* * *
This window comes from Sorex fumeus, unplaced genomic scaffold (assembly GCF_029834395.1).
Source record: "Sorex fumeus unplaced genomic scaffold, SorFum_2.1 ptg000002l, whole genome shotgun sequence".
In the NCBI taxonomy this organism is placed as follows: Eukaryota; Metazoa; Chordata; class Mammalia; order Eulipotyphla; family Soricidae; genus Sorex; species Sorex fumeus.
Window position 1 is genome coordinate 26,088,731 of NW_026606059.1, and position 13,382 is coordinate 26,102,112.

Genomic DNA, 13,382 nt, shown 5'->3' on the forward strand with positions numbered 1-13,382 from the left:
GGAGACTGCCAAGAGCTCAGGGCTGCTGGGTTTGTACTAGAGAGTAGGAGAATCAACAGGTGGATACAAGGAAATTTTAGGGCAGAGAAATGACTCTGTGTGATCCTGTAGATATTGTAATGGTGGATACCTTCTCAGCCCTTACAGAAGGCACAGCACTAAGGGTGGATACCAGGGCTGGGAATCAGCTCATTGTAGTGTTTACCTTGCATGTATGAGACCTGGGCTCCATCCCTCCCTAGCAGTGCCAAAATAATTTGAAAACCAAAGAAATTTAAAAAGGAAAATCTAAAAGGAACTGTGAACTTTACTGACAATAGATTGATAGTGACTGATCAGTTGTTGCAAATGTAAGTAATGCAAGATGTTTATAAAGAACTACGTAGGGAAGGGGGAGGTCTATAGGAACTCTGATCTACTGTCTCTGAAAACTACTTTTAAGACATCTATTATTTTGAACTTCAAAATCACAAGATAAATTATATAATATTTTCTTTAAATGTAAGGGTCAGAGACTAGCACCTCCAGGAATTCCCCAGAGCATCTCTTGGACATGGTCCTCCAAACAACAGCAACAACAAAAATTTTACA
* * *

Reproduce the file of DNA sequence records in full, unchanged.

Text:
This window comes from Sorex fumeus, unplaced genomic scaffold (assembly GCF_029834395.1).
Source record: "Sorex fumeus unplaced genomic scaffold, SorFum_2.1 ptg000002l, whole genome shotgun sequence".
In the NCBI taxonomy this organism is placed as follows: Eukaryota; Metazoa; Chordata; class Mammalia; order Eulipotyphla; family Soricidae; genus Sorex; species Sorex fumeus.
Window position 1 is genome coordinate 26,088,731 of NW_026606059.1, and position 13,382 is coordinate 26,102,112.

Genomic DNA, 13,382 nt, shown 5'->3' on the forward strand with positions numbered 1-13,382 from the left:
GGAGACTGCCAAGAGCTCAGGGCTGCTGGGTTTGTACTAGAGAGTAGGAGAATCAACAGGTGGATACAAGGAAATTTTAGGGCAGAGAAATGACTCTGTGTGATCCTGTAGATATTGTAATGGTGGATACCTTCTCAGCCCTTACAGAAGGCACAGCACTAAGGGTGGATACCAGGGCTGGGAATCAGCTCATTGTAGTGTTTACCTTGCATGTATGAGACCTGGGCTCCATCCCTCCCTAGCAGTGCCAAAATAATTTGAAAACCAAAGAAATTTAAAAAGGAAAATCTAAAAGGAACTGTGAACTTTACTGACAATAGATTGATAGTGACTGATCAGTTGTTGCAAATGTAAGTAATGCAAGATGTTTATAAAGAACTACGTAGGGAAGGGGGAGGTCTATAGGAACTCTGATCTACTGTCTCTGAAAACTACTTTTAAGACATCTATTATTTTGAACTTCAAAATCACAAGATAAATTATATAATATTTTCTTTAAATGTAAGGGTCAGAGACTAGCACCTCCAGGAATTCCCCAGAGCATCTCTTGGACATGGTCCTCCAAACAACAGCAACAACAAAAATTTTACA